I can describe Gilliam’s latest only as a gorgeous nightmare. Every shot is beautiful, with a vividness of color that hasn’t been seen since Danny Boyle’s Millions, and in one scene Gilliam interprets the phrase “amber waves of grain” with a breathtaking literalness.

However (or I should say moreover) there are several scenes that in any other movie would be visions of unnerving horror yet, because of the absolute innocence of the young female protagonist, their inherent repugnance is completely neutralized. Several hours after the movie I’m still amazed how it was possible to accomplish such a psychological feat.

Don’t get me wrong, some of the images are disturbing while watching them, but Jeliza-Rose makes their evil practically melt away by her presence. I wish I could describe without spoiling the story (such as it is — “the events” would be more accurate) the kinds of images Gilliam gives us but you would probably be repulsed. Even citing the movies they are reminiscent of would ruin the surprises.

The movie could be interpreted any number of ways, the most mundane being that the girl’s naivete makes her oblivious to evil or that her abusive background triggered psychological blocks to protect her. In terms of the literal storyline, sure, there are clinical explanations for her behavior, but such rationales would be depressingly reductive.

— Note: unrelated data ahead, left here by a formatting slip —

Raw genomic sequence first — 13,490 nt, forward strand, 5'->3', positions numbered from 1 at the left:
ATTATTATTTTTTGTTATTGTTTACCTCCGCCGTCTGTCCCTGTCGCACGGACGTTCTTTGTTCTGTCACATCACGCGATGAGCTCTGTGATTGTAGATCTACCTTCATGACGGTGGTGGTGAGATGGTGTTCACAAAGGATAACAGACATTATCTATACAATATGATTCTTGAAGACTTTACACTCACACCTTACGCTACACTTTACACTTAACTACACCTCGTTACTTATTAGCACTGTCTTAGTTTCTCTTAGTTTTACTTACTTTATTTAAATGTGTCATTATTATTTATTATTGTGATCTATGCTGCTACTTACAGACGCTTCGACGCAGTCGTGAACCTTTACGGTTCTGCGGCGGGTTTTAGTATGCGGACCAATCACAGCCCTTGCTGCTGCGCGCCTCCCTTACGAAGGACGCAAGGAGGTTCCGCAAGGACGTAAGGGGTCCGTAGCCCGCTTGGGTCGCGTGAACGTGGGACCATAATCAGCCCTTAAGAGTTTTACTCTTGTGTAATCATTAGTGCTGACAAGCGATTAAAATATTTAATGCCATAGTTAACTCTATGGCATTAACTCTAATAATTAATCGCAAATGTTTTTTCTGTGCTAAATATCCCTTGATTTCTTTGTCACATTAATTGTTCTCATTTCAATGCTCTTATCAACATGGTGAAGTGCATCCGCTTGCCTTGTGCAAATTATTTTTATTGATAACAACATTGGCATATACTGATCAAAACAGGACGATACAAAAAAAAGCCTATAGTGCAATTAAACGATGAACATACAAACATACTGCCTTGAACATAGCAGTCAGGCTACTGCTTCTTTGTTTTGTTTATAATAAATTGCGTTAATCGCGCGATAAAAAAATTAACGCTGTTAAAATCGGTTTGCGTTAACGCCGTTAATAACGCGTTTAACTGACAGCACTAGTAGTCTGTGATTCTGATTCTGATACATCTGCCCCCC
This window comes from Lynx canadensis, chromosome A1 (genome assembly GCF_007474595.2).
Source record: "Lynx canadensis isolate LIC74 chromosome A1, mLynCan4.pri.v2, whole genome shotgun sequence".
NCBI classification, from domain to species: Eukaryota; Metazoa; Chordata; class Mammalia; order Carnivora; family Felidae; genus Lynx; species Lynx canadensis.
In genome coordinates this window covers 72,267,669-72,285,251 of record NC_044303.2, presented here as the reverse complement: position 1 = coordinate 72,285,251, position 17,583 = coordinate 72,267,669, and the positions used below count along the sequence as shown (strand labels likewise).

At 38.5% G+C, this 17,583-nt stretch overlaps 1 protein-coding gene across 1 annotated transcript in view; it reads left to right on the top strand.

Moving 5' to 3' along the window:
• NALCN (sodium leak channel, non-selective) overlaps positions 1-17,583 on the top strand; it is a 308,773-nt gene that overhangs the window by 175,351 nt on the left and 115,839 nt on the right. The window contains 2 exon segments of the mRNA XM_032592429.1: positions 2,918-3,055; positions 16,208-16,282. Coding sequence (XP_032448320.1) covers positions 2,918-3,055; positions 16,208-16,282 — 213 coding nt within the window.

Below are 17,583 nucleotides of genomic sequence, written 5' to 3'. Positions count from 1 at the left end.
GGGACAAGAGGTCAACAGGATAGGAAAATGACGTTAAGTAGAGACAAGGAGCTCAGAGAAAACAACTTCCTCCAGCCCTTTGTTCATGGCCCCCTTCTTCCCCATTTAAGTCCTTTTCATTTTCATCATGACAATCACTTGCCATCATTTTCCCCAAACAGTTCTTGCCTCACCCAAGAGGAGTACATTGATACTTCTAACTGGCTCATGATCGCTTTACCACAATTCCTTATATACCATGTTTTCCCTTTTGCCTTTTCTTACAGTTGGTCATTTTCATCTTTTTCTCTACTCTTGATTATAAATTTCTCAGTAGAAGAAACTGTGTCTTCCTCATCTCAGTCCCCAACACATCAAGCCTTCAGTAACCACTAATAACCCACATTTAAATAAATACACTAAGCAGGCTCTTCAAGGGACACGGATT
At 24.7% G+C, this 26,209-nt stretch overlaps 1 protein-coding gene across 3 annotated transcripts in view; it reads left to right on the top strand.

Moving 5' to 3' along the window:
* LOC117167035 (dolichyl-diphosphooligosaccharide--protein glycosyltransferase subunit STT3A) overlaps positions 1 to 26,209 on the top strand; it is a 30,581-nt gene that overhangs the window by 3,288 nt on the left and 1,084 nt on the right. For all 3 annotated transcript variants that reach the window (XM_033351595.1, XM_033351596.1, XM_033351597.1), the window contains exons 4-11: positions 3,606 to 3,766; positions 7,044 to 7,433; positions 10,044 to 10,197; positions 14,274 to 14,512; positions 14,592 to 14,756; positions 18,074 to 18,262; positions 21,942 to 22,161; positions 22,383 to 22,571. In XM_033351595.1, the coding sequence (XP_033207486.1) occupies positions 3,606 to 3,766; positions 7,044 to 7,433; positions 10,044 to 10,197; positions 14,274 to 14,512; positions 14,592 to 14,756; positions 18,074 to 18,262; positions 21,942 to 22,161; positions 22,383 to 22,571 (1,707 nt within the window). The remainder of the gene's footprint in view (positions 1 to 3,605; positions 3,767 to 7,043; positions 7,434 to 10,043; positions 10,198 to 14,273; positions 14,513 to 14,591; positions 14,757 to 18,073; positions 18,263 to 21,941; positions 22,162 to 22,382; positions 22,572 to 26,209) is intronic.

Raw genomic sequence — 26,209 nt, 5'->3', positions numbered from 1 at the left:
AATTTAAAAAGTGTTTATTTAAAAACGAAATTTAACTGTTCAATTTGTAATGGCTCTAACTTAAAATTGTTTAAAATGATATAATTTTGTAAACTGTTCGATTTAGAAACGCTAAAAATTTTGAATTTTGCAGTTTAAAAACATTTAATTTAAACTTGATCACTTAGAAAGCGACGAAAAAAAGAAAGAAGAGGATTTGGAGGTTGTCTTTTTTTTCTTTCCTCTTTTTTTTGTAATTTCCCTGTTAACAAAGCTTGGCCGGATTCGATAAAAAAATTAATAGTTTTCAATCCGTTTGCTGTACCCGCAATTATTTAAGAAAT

Tideland is the first time I’ve ever seen what Tolkien expressed by Tom Bombadil’s utter immunity to the Ring. Jeliza-Rose is like Tom: so completely innocent — in the good way — that the greatest evil is powerless against him. It is not a denial of the objectivity of evil to recognize its subjective ability to influence us only insofar as it has a foothold in us to latch onto. Like the Ring is to Bombadil, objects of horror become Jeliza-Rose’s playthings because of the purity of her imagination.

Speaking of her imagination, the most obvious and consistent references in the movie are to Alice in Wonderland — hence “Jeliza” — but there is no single point at which reality dissolves into fantasy for her. Rather the boundary between them is constantly in flux as Jeliza-Rose “narrates” the story aloud by talking to — and in the voices of — her dolls. The result is an acting tour-de-force by Jodelle Ferland (last seen in Silent Hill) who creates six different voices, including a squirrel’s voice that will make you forget Steve Carell’s in Over the Hedge.

But the central “Alice” theme is interwoven with strands from many other sources such as Norse mythology, as the story begins with Viking-rocker Jeff Bridges (channelling The Dude) setting out in search of ancient Jutland, but not before attempting to resurrect the Nordic funeral pyre tradition in a non-traditional way. Though it is unquestionably Ferland who carries the show, Bridges’ relatively passive performance will no doubt remain one of his most memorable.

3 thoughts on “TIDELAND

  1. Ryan says:

    Excellent review. I’m sold.

  2. MatthewLee says:

    Me too. I can’t wait to see it.

  3. […] Now I’m glad I saw Tideland and wrote my review before seeing anyone else’s reaction because I probably would have second-guessed my gut instinct and wondered if I was pretending to “get it” just to seem enlightened. […]

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